The Great Lakes Version of The Bermuda Triangle
Sunset over Lake Michigan with lighthouse (Photo by: Digital Light Source/UIG via Getty Images)
The Bermuda Triangle has cemented its status as one of the most mysterious places on Earth. Boats and planes have disappeared mysteriously from this region, and other pilots and boat captains have reported strange, unusual occurrences in the triangular area off the coast of Bermuda. But did you know that the Great Lakes are also home to a curious and puzzling patch of water in Lake Michigan that has also been said to lure ships and planes to a watery demise? It is known as The Lake Michigan Triangle.
A Triangle Portion of Lake Michigan Is Known As Dangerous Waters
The Lake Michigan Triangle’s southern point is at Benton Harbor, Michigan. From there, one side of the triangle extends north to Ludington, Michigan, and the other crosses the lake to Manitowoc, Wisconsin. In this area of the lake … actually a large, inland, freshwater sea … people have been reporting odd occurrences for more than one hundred years.
A Missing Schooner Started the Lake Michigan Triangle Legend
In 1891, the schooner, the Thomas Hume, set sail across Lake Michigan with a load of lumber. The ship never reached its destination. Despite being made of wood and carrying a load of wood, not debris from the schooner was ever found. The shipwreck of the Thomas Hume has yet to be discovered. It was as if the schooner simply vanished from the surface of Lake Michigan, along with its captain and seven crewmen.
The Rosa Belle Was Found Overturned
Eleven people, all members of Benton Harbor’s House of David, boarded the Rosa Belle in 1921. A few days later, the boat was found bobbing upside down in the Lake Michigan waves. There were no signs of the eleven people. The ship had damage that appeared to have been caused by a collision with another boat, yet no other boat reported an accident. In fact, no debris from another boat with found. Neither were the bodies of the eleven people aboard the Rosa Belle. If the ship did flip over in a collision, as the damage indicates, what did it hit in the middle of Lake Michigan?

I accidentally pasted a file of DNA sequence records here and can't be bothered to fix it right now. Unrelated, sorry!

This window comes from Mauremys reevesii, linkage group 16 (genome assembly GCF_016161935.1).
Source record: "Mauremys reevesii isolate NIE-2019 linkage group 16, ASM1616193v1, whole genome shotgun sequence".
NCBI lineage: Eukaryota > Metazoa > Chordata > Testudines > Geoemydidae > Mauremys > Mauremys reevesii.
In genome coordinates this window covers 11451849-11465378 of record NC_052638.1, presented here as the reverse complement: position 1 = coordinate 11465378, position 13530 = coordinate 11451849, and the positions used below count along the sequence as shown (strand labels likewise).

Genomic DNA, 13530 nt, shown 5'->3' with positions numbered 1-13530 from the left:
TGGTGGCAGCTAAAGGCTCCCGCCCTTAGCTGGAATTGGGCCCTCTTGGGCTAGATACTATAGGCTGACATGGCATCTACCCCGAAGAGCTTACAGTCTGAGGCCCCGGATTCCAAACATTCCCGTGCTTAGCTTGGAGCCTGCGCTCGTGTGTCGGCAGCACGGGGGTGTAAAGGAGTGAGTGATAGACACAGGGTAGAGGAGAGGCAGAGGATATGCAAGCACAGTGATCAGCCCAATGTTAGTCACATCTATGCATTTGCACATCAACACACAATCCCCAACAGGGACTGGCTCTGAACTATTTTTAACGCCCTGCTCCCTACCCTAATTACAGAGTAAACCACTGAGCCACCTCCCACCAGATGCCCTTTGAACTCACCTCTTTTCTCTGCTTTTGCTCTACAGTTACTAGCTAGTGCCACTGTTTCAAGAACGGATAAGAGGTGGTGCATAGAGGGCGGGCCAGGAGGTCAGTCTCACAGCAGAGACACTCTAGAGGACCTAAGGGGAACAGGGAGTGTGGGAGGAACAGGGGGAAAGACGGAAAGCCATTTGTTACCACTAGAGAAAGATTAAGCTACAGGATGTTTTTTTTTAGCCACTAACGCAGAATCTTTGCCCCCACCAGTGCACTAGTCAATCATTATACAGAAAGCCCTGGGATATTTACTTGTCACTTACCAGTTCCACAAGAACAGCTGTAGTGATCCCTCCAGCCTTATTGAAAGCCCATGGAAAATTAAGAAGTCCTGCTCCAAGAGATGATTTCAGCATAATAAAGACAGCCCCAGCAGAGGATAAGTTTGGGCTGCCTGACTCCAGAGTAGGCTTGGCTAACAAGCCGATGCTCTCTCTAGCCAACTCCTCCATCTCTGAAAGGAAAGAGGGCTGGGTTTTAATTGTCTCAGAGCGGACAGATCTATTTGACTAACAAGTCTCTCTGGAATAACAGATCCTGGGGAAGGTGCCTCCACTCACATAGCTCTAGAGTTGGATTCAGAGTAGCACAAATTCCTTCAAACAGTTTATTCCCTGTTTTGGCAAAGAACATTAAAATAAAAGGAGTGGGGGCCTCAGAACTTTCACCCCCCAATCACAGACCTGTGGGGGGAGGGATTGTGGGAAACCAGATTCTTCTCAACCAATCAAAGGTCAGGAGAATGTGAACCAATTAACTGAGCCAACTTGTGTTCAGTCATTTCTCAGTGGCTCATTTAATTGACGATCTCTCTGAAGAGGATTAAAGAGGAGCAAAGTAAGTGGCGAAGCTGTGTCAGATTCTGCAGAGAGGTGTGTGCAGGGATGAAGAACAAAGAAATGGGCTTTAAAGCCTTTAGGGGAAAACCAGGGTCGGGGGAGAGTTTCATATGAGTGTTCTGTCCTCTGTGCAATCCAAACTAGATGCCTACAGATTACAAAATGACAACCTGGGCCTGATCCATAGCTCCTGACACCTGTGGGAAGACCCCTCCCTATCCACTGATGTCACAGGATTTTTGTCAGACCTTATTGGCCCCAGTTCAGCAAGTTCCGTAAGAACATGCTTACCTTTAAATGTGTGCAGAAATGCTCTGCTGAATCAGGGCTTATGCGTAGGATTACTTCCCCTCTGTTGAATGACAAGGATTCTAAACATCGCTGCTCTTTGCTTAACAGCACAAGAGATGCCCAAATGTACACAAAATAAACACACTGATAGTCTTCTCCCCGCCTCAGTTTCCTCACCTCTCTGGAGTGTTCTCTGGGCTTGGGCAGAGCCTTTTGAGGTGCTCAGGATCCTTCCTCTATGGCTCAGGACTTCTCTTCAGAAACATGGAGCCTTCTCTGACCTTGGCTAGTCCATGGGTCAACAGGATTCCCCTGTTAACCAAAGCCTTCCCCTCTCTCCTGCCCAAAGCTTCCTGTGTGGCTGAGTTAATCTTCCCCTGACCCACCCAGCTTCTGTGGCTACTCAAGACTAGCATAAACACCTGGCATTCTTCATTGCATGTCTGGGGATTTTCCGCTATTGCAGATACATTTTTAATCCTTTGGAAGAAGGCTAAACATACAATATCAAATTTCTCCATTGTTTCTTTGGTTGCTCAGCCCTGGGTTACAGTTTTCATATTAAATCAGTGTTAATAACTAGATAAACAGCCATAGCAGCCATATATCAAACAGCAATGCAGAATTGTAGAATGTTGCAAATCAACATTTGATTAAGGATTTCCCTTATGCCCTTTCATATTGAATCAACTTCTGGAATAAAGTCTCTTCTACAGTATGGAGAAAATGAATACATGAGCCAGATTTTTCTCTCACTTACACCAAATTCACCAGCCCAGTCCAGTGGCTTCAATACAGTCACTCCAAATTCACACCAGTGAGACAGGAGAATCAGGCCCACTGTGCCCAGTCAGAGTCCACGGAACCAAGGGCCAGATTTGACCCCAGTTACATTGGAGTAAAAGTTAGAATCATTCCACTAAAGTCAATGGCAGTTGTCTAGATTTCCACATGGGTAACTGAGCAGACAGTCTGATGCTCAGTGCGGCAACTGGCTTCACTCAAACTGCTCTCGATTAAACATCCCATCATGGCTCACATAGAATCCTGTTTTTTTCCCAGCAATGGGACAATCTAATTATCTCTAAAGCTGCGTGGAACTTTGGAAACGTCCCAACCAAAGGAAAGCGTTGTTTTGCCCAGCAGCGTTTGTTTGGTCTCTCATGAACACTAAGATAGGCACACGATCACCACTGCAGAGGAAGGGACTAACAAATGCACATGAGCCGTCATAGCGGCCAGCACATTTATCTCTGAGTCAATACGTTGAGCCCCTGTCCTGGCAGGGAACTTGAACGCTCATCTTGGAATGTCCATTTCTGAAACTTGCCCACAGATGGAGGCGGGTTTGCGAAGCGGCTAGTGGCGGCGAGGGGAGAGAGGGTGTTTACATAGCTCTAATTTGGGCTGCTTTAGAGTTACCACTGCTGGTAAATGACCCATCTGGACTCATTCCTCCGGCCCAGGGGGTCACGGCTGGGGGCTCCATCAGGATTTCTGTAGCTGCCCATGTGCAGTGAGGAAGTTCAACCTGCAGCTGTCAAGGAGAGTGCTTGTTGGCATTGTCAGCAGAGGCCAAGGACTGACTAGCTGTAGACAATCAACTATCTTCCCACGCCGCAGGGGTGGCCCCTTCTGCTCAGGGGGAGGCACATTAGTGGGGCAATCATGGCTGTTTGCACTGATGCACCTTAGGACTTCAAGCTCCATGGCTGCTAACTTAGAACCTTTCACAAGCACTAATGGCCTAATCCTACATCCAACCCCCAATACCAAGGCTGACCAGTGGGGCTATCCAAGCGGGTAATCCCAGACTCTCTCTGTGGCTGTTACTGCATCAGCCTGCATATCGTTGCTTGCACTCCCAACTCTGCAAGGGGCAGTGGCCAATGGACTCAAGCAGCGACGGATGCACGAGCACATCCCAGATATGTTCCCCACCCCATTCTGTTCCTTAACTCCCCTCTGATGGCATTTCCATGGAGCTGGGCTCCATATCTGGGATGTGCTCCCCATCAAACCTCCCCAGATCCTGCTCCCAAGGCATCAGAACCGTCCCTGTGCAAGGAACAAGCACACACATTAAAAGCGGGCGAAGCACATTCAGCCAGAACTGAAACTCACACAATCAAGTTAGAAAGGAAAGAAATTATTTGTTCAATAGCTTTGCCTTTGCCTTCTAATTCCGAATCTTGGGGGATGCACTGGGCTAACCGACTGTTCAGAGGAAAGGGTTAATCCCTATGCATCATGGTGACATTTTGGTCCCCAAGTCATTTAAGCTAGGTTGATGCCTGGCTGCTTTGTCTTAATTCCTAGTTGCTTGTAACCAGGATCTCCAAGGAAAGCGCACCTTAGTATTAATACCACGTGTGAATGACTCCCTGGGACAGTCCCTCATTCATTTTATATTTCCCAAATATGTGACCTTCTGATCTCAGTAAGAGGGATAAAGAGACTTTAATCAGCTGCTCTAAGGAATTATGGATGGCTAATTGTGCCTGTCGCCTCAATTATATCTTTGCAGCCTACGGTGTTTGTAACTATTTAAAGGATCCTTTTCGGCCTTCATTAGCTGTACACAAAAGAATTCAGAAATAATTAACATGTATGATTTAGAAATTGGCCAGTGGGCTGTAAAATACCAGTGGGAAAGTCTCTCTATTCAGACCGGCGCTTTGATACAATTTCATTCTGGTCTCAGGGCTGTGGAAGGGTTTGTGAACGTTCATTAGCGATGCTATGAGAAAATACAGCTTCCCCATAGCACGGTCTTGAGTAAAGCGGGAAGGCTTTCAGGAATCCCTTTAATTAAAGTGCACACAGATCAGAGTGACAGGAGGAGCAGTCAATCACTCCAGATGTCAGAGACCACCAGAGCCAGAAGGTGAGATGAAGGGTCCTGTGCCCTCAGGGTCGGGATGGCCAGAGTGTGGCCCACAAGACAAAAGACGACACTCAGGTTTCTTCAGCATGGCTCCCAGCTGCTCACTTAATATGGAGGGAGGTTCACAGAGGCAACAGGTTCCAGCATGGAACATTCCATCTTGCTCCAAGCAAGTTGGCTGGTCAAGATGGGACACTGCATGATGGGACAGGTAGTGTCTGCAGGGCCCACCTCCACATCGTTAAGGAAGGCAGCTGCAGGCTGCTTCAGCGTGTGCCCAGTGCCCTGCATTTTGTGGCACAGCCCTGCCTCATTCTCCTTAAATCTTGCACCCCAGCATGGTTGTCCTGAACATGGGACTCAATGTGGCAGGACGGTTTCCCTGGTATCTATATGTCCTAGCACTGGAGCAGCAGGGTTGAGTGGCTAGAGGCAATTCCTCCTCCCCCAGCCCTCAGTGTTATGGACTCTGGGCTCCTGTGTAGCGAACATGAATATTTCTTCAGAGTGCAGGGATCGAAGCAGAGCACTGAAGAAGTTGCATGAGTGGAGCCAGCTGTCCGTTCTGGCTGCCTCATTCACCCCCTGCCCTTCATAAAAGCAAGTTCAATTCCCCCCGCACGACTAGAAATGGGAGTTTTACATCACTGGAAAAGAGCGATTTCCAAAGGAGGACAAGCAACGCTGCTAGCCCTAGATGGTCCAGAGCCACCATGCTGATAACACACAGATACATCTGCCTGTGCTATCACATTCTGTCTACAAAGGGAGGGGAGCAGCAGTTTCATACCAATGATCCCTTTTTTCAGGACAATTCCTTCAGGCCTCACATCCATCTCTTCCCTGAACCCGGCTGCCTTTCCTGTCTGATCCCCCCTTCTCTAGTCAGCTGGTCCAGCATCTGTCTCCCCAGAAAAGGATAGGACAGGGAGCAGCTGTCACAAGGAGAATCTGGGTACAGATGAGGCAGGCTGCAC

A Captain Vanished From His Locked Cabin
The mysterious and unexplained disappearance of Captain George R. Donner is among the more perplexing cases associated with the Lake Michigan Triangle. On the evening of April 28, 1937, Captain Donner safely guided his ship through the chilly Lake Michigan waters before retiring to his cabin for the night. Three hours later, a crewman went to wake the captain to let him know they were approaching the port. He found that the cabin had been locked from the inside but the captain was not inside. There was no sign of Captain Donner anywhere on the ship and no evidence that he left his cabin after going to bed. It was as though he vanished from his locked cabin.
Witnesses Have Reported Strange Lights Above the Lake
Numerous reports of strange, unexplained lights seen above the waters of Lake Michigan have added to the supernatural reputation of the Lake Michigan Triangle. Other people have reported odd and sudden weather phenomena, like rogue waves and storms that pop up unexpectedly. Still others have commented that they felt a general uneasiness from time to time when travelling through the Lake Michigan Triangle. This has led to speculation that there is UFO activity centered on the lake, or that there is a weird and inexplicable electromagnetic field in the area. There are even people who believe that the triangle is some kind of time portal or portal to another dimension.
After the Disappearance of Flight 2501, Policemen Reported Strange Lights in the Sky
Northwest Flight 2501, carrying 58 people, set off from New York’s LaGuardia Airport in route to Seattle, Washington, on June 23, 1950. The flight path would take the plane over Lake Michigan before stopping in Minneapolis for a brief layover. As the plane entered the skies above Lake Michigan, about eighteen miles north of Benton Harbor, the pilot reported that they were encountering a strong electrical storm and he requested permission to descend to 2,500 feet. Soon after, the plane disappeared from radar screens. No wreck of the plane was found, despite search parties that dragged the lake bottom and used sonar to try to locate the plane. Oddly, about two hours after Flight 2501 disappeared from radar, two police officers reported seeing a bright red light hovering over Lake Michigan. They witnessed the strange light for ten full minutes.
Does Lake Michigan Conceal North America’s Stonehenge?
A baffling rock formation was discovered under the surface of Lake Michigan in 2007, leading to speculation that the Lake Michigan Triangle is hiding North America’s own version of Stonehenge. The discovery was made by Mark Holley, a professor of underwater archeology from Northwestern Michigan College. The site features a forty-foot ring of ancient stones found nearly fifty feet below the surface. One of the stones was even carved to look like a mastodon, an ice-age mammal that went extinct nearly 10,000 years ago.
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